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Sam Stashower

Sam Stashower has 8 articles published.

In spite of its title, Tel Aviv on Fire is as un-incendiary as they come

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Considering how potentially incendiary the title of Tel Aviv on Fire is, I was surprised at how slight, well-intentioned, and wholesomely funny this movie turned out to be. The film’s plot directly grapples with heavy topics – the Israel/Palestine conflict being front and center – but in terms of actual execution, the whole thing comes off more like a breezy comedy of errors.

Kais Nashif stars as Salam, a thirty-year-old, slightly meek Palestinian who lives in Jerusalem, but has to cross the border each morning to get to his job. He works on a Ramallah-produced soap opera called “Tel Aviv on Fire,” a melodramatic romance about a Palestinian spy who seduces an Israeli general in service of her people’s cause. Salam serves as the show’s Hebrew consultant. One day, when passing through the checkpoint, he asks one of the officers about whether or not one of the phrases in the script is actually accurate, and is promptly dragged in front of the Israeli commander, Assi, on suspicion of being a spy. Salam quickly manages to prove he’s actually in the entertainment business, and to boost is cred, he plays himself up as the main screenwriter. Unfortunately, this backfires, as the commander’s actually seen the show (his wife is an enormous fan), and…he’s got notes.

A premise like that evokes Munich and Misery in equal measure. Yet Tel Aviv on Fire commits to its silly, good-natured take on what could’ve been a serious morality play. There are no bad guys in the movie, not really; Assi abuses his power, but he does so in order to become Salam’s writing partner so he can do something nice for his wife. Meanwhile, Salam’s new ideas for the show (as provided by the commander) get him promoted to a top screenwriting position, which puts him in a tricky spot; Assi wants the show to end with a wedding, whereas the Palestinian backers want the show to end with an assassination. On top of all that, the show’s two leads have egos that need to be assuaged, Salam wants to springboard his newfound success into a chance with Mariam, a girl he likes, and as it turns out, writing scripts is hard.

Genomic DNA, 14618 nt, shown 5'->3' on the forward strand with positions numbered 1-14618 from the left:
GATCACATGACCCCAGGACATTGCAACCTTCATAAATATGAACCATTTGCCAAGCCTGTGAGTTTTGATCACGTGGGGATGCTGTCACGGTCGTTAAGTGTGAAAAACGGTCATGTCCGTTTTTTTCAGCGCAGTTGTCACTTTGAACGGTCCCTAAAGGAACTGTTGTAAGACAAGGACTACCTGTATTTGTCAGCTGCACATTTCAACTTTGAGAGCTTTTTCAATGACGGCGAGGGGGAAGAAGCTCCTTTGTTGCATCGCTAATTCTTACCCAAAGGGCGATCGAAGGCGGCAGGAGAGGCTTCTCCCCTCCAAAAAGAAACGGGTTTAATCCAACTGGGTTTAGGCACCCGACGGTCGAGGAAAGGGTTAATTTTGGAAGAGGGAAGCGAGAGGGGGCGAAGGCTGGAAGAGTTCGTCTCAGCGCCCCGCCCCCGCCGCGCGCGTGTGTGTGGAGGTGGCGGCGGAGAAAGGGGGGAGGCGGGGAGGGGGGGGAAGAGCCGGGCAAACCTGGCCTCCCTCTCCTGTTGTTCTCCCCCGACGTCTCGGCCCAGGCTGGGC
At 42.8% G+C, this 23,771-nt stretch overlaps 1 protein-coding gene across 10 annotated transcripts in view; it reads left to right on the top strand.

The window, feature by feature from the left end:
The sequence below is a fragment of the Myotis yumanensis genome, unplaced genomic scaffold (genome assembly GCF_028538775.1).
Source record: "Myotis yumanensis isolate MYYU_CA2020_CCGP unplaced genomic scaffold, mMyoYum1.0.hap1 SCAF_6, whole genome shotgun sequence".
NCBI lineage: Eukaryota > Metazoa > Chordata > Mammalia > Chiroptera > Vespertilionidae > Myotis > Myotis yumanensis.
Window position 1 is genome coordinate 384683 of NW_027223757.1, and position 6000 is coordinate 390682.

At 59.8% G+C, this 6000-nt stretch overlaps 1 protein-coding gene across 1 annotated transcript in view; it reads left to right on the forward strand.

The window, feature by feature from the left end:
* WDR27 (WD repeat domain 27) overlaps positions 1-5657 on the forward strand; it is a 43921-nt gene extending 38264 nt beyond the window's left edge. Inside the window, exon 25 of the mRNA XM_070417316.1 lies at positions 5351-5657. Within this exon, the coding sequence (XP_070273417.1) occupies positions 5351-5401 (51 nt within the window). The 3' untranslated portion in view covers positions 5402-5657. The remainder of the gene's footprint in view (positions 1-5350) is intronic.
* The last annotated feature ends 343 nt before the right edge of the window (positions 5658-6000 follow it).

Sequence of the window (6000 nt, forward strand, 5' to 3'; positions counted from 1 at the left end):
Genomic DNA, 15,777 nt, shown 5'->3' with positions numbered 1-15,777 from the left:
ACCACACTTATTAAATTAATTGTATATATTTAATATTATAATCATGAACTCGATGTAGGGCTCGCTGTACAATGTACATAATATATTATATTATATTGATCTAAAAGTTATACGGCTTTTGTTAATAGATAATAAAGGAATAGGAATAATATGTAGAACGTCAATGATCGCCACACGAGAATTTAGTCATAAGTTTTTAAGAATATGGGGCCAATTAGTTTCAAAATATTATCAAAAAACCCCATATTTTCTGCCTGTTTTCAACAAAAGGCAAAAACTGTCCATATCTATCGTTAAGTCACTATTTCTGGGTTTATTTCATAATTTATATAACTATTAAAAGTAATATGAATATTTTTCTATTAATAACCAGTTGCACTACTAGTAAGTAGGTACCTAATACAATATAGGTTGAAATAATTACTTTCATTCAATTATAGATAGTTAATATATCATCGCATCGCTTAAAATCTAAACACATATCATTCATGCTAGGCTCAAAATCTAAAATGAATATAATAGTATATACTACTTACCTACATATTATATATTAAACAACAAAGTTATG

That’s a lot of stuff, and I’d be lying if I said Tel Aviv on Fire balanced it all. There’s frequently several subplots happening at once, and while it is praiseworthy how the film balances its Israeli/Palestine material, it must be said that it’s less successful at balancing much else. Mariam keeps disappearing from the movie, for one thing, and a late-movie plot complication – the lead actress of “Tel Aviv on Fire” seeming to develop feelings for Salam, and then attempting to throw a wrench into his relationship with Mariam – comes up in one scene, and then has no bearing on the rest of the film. The conflict with the show’s unseen backers similarly goes nowhere particularly interesting.

Still, what it lacks in narrative grace, it gains in a winning heart and a genuine sense of authenticity to its subject. This is a movie with a refreshingly warm heart, one which manages the great feat of being sincere without ever resorting to sappiness. In a world where it’s all too easy to get caught up in an “Everything’s getting worse!” mindset, here’s a movie that offers some actual, honest-to-goodness hope. That it does so with a healthy dose of satirical humor doesn’t hurt.

 

Avengers: Endgame Review

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Avengers: Endgame is a wild, ungainly, imperfect mess of a movie. It’s a film that, in all likelihood, will be picked apart in the days and weeks to come. It’s way too long, for one thing, and there are certain plot points that are rushed and characters that are shafted and mistakes that were made.

But I don’t care, because I loved that beautiful mess. It made me feel. It made me gasp. It made me cry. It made me laugh, out loud, and often, and at full volume. It set out to do something, and by God, it actually mostly managed to accomplish just that. More than that, though, Avengers: Endgame was something I kind of wasn’t expecting: an ENDING. This is a movie that actually earns its title by clearly and definitively closing the chapter on a number of things that we’ve been watching for 11 years.